By Mümtazer Türköne
November 17, 2014
The video shared with the media by the Islamic State of Iraq and the Levant (ISIL) showing the beheadings of 15 Assad-supporting officers is horrifying. What's more, it's important not to lose sight of the fact that the “horror” served up in this video has been professionally produced.
The descriptions heralding these videos as “running rings around Hollywood” belong to the very same websites that support ISIL and are broadcasting their videos first-hand. And if truth be told, the details, the lighting, the angles, the montage -- everything is professional in these visuals. And this professionalism has just one goal: to create fear. Has it been successful in doing this? Well, to judge by the influence they are having globally and the boost in the organization's popularity among certain circles, the answer is “yes.”
Somewhat akin to the anti-globalization movements that we saw emerge in Seattle in 1999, ISIL is a whole new kind of Islamism, one at whose centre lies social media. The film clip showing the killings of 15 Syrian officers is one people are watching online, captivated by the details in different ways. It is almost as though people are falling into pre-assigned roles -- the killers and the killed. But what really makes it different is that the variety of emotions falling across these “actors'” faces -- fear and anger -- are ones that no actor in a real film would ever be able to recreate this successfully.
These sorts of websites -- the ones that proclaim support for ISIL -- are the same places where the final moments of suicide bombers headed out onto missions are broadcast. You can see here the serenity and smile on the face of a young person as they sit behind the wheel of a truck loaded with explosives. You might watch the photograph taken immediately after the truck explodes and the ball of fire as everything around it is decimated. The feel is truly cinematographic. But critically, everyone who watches such moments becomes -- whether or not they are opposed to what is happening -- a piece of the story.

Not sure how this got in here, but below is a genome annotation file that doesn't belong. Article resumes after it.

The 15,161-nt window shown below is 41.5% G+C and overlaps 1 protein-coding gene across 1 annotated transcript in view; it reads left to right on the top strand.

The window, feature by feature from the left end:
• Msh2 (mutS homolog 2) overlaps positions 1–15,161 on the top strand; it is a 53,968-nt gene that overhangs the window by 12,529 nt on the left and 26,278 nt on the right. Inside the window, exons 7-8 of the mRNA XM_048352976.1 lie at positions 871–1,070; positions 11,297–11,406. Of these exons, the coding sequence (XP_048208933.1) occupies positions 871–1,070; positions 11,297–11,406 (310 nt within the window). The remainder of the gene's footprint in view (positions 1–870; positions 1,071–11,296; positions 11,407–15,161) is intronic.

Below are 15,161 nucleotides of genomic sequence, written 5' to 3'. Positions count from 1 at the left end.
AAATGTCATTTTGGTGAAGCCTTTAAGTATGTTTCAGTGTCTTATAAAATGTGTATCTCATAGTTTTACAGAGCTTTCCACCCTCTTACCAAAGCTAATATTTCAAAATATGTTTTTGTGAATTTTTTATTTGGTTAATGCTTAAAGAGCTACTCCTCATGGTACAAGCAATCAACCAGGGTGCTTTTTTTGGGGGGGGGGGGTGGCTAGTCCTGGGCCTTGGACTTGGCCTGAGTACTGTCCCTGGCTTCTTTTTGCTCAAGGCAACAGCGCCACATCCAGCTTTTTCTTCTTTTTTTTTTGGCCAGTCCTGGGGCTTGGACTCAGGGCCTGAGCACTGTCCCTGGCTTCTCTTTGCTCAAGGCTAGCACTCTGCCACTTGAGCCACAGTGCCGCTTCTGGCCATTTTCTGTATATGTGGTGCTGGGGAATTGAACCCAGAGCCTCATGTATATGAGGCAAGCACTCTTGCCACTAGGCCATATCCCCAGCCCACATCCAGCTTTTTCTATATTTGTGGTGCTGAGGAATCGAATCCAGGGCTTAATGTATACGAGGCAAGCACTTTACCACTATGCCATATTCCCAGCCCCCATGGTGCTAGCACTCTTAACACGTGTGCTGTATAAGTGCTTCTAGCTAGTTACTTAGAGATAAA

There are many important writers who have addressed the issue of the relationship between instruments of mass communication and the rise of nationalism. But these days, we have an urgent need for academic work to be done on the relationship between this new sort of Islamism, which raises community spirit and awareness through the tool of social media. Traditionally, we speak of the “Ummah” of Muslims -- in other words, the spiritual community. But nowadays, we see this Ummah nearly single-handedly created by social media. Can you imagine an ISIL without the help of social media?
It would be a great error to try and compare this new situation to anything from the past. The sort of Islamism that we are getting used to today is actually a creation of the Cold War. In a world of two poles, Islamism as a “third path” took shape sometimes as a cell-type structure resembling leftist militant groups and sometimes within a framework of democracy and legality. Mass support emanating from the people combined with the propaganda of dictatorial leaderships pushed Islamism toward vague but wide-reaching mass organizations. Violent methods always remained marginal as such because illegal organizations have never had a real opportunity to reach the masses. We can see this in the past in Turkey's National View, Pakistan's Jamaat-e-Islami and the Ikhwan movement in Egypt. But nowadays, these models no longer stand. Legal, democratic and moderate Islamic organizations as well as radical groups all exist now in a very different world. The violence we witness in the ISIL videos -- with all its refined details and carefully calculated moves -- is a creation of this new world.
This new world is definitely a modern world. Like the resurgence of European nationalism with its terror reminiscent of older eras -- though repackaged in modern forms -- the Salafi-Jihadist organizations we see springing up are recreating an old sort of violence, serving it up to us through the tool of social media.
And no matter how arcane the rhetoric and mentality of ISIL may seem, it is actually making a direct appeal to this new world we inhabit. What's more, the real target of ISIL is not the people who live around the peripheries of society, people who have not been able to throw off the shackles of tradition or village life; no, instead, the real target is those people isolated and alienated in the shadows and surroundings of modernity. While these people search for an escape from this modern prison which leaves them so unhappy, crushed and without hope, they rush to the calls made by organizations such as ISIL. And so it is that social media is not just a method of communication now; it is the main factor giving shape to radical Islamism. We are facing a whole new kind of Islamism, and we can no longer use any of the tools of analysis that we depended upon in the past to view it.